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Are Pre-Nups Becoming A Business Essential?

In business as in marriage, planning for unseen circumstances can help make potential obstacles easier to navigate for co-founders. For example, without agreeing exit routes, when shareholders or partners do decide to leave the business, things can quickly become complicated.

When a business relationship dissolves, especially between family and friends, emotions can become heightened and parties might be less willing to negotiate. Therefore, agreeing key discussion points prior to entering a business relationship is vital to maintaining an amicable split. Those who choose to proceed without a ‘pre-nup’ or Shareholder Agreement, in place risk a lengthy court process, or even losing the business altogether.

A ‘pre-nup’ or Shareholder Agreement should address how a business operates and the rights and responsibilities of those that hold shares. This includes ‘futureproofing’ against potential scenarios including, but not limited to, “good leaver” circumstances, for example when someone retires or are made redundant, and “bad leaver” circumstances, for example when someone is lawfully dismissed.

It is important to differentiate between these circumstances because a shareholder cannot be forced to sell their shares, even if they leave the company as an employee. Therefore, if someone leaves due to gross misconduct, they could feasibly continue to make profits from the business.

If a company decides to operate without a Shareholder Agreement in place, there can be severe consequences. In a recent case, a financial services company was forced to ‘wind up’ or liquidate after one shareholder lost his accreditation and therefore could not legally sell financial products or give advice.

This presents two options. The shareholder could resign as director – meaning that the business would be unable to continue to work with his clients or contacts due to a non-compete clause. Alternatively, they could wind up the company which could not only cause reputational damage but also mean that the years of hard work to set up and run a successful business would be wasted, simply because no agreed exit strategy was in place.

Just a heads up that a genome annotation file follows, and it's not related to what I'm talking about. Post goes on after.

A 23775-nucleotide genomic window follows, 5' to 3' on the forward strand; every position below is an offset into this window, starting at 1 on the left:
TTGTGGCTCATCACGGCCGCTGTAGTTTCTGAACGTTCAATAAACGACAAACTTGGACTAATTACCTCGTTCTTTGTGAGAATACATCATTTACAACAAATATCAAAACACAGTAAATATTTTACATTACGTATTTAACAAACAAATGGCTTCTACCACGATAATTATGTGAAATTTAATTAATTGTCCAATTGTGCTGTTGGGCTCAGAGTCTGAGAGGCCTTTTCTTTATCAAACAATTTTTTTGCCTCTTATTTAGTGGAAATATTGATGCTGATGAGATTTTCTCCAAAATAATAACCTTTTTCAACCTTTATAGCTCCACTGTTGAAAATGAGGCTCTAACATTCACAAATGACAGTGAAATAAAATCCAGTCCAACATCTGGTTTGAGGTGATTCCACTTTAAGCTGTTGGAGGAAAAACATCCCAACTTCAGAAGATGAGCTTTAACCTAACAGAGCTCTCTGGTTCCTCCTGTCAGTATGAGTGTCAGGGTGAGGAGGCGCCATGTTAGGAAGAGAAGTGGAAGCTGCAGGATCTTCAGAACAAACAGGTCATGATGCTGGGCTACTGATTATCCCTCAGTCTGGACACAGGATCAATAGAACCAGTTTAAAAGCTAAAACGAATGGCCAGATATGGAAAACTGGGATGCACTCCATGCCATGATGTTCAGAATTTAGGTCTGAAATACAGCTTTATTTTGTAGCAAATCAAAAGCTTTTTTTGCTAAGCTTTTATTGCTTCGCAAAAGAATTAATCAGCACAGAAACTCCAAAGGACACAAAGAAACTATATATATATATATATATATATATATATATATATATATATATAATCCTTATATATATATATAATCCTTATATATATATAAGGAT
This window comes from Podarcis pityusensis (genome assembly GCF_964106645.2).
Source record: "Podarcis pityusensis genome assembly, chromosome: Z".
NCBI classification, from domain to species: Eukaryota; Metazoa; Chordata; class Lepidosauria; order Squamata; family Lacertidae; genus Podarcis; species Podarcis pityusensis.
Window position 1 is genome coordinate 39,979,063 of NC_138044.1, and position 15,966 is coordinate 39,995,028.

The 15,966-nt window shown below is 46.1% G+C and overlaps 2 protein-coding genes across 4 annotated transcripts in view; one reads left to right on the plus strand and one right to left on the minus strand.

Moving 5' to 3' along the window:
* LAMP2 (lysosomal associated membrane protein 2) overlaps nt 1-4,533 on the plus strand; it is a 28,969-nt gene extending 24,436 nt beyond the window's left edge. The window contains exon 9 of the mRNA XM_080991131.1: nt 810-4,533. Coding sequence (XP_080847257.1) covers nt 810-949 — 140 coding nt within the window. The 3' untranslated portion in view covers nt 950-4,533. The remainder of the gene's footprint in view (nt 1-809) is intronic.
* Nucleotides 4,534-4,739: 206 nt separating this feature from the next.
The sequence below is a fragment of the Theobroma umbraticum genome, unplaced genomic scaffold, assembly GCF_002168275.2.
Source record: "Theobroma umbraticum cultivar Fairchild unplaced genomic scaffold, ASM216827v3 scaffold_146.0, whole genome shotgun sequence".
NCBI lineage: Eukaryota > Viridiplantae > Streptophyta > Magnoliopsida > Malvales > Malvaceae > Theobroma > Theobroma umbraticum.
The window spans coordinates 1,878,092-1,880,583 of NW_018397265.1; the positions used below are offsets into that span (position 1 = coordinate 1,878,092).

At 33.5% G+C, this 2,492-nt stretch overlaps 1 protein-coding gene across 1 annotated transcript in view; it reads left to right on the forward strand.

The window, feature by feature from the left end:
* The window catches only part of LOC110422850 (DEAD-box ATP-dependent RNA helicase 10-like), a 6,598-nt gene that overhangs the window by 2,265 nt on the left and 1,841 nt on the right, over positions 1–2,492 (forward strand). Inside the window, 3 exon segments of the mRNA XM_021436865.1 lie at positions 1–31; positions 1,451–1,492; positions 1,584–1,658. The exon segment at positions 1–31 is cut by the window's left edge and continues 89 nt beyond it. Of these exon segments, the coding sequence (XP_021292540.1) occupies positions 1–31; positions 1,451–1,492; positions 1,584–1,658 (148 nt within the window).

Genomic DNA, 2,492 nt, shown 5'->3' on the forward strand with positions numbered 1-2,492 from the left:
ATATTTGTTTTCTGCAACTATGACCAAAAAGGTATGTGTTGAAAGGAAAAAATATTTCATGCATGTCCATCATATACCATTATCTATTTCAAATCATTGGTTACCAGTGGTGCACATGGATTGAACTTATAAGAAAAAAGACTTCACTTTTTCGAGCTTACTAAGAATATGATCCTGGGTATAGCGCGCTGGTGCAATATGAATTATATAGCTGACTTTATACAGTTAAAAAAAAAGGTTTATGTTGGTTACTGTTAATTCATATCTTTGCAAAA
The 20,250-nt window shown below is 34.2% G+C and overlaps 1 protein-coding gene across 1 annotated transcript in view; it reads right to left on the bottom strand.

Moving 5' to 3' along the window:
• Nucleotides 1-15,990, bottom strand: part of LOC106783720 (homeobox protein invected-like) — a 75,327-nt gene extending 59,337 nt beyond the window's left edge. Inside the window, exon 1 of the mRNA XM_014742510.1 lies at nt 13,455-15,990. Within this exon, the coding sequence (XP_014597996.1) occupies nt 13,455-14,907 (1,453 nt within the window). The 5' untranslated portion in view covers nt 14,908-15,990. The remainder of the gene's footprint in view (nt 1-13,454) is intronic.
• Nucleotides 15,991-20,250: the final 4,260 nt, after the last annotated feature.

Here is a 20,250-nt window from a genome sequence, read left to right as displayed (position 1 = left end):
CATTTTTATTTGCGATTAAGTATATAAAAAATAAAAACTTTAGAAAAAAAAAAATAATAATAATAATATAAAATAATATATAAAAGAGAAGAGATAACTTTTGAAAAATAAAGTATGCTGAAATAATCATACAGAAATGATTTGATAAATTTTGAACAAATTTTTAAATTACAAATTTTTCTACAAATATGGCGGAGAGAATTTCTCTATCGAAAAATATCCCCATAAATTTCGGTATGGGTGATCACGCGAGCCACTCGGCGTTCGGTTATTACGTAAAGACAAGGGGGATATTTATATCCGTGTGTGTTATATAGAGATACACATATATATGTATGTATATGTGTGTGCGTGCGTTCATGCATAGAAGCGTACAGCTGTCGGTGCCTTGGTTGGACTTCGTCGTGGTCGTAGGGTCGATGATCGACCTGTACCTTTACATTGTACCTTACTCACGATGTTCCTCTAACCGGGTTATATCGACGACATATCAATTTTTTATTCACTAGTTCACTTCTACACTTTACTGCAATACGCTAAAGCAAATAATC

A Shareholder Agreement is not only to decide exit strategies, however. It is also used to outline the rewards shareholders are entitled to from a profitable business. This will help motivate the employee as they can see a direct link between their performance and the value of the business’ shares. The Shareholder Agreement can also be used to dissuade behaviour that may lead to a dismissal, as it sets out clear standards and expectations of behaviour.

In the age of the internet, many individuals feel as though they can draft their own legal documents, including Shareholder Agreements. While this may be an inexpensive option at the time, it may cost more in the long-term. Shareholder Agreements must be written with specialist terminology and address a wide range of circumstances that some business leaders may not know to consider. Therefore, it’s particularly important to seek the support of an expert to make sure that the document will be accepted in a court should the need arise.

It is also important to remember that while the Shareholder Agreement will not need updating on a regular basis, when organisational or structural changes occur, for example if new shareholders are brought on board or if shares are sold, the document must be reviewed and revised as necessary. It is important that the document does not go out of date, as then it will no longer be a valid agreement and could make the shareholders legally vulnerable if someone does wish to leave.

Shareholder Agreements or a business ‘pre-nup’ are a method of futureproofing a company and safeguarding its shareholders. By agreeing what will happen across common future scenarios, such as someone deciding to leave, it will make that exit a smoother process for everyone involved. Agreeing beforehand could also save business partners from a stressful and potentially expensive court process as well as relationship breakdown. Shareholder Agreements are therefore not just a ‘good idea’, but should be viewed as a necessity for companies who want to save themselves from a potentially sticky end.

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